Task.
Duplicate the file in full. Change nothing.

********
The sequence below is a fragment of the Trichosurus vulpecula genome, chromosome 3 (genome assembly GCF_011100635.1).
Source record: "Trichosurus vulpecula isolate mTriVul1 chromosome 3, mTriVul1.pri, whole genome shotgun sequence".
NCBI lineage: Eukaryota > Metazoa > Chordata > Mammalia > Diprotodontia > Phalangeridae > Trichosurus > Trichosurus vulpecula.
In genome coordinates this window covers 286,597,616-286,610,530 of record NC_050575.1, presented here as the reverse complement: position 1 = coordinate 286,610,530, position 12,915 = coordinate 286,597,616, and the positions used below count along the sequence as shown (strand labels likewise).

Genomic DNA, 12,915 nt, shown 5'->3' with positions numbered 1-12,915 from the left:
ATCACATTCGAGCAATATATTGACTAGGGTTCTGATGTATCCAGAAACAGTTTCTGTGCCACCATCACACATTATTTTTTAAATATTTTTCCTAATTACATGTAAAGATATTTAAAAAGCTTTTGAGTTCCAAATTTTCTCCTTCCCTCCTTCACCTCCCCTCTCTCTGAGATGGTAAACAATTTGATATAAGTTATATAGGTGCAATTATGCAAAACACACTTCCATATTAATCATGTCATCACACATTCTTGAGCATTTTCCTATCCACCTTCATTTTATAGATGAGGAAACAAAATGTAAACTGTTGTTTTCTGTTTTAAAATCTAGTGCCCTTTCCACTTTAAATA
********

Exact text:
The sequence below is a fragment of the Trichosurus vulpecula genome, chromosome 3 (genome assembly GCF_011100635.1).
Source record: "Trichosurus vulpecula isolate mTriVul1 chromosome 3, mTriVul1.pri, whole genome shotgun sequence".
NCBI lineage: Eukaryota > Metazoa > Chordata > Mammalia > Diprotodontia > Phalangeridae > Trichosurus > Trichosurus vulpecula.
In genome coordinates this window covers 286,597,616-286,610,530 of record NC_050575.1, presented here as the reverse complement: position 1 = coordinate 286,610,530, position 12,915 = coordinate 286,597,616, and the positions used below count along the sequence as shown (strand labels likewise).

Genomic DNA, 12,915 nt, shown 5'->3' with positions numbered 1-12,915 from the left:
ATCACATTCGAGCAATATATTGACTAGGGTTCTGATGTATCCAGAAACAGTTTCTGTGCCACCATCACACATTATTTTTTAAATATTTTTCCTAATTACATGTAAAGATATTTAAAAAGCTTTTGAGTTCCAAATTTTCTCCTTCCCTCCTTCACCTCCCCTCTCTCTGAGATGGTAAACAATTTGATATAAGTTATATAGGTGCAATTATGCAAAACACACTTCCATATTAATCATGTCATCACACATTCTTGAGCATTTTCCTATCCACCTTCATTTTATAGATGAGGAAACAAAATGTAAACTGTTGTTTTCTGTTTTAAAATCTAGTGCCCTTTCCACTTTAAATA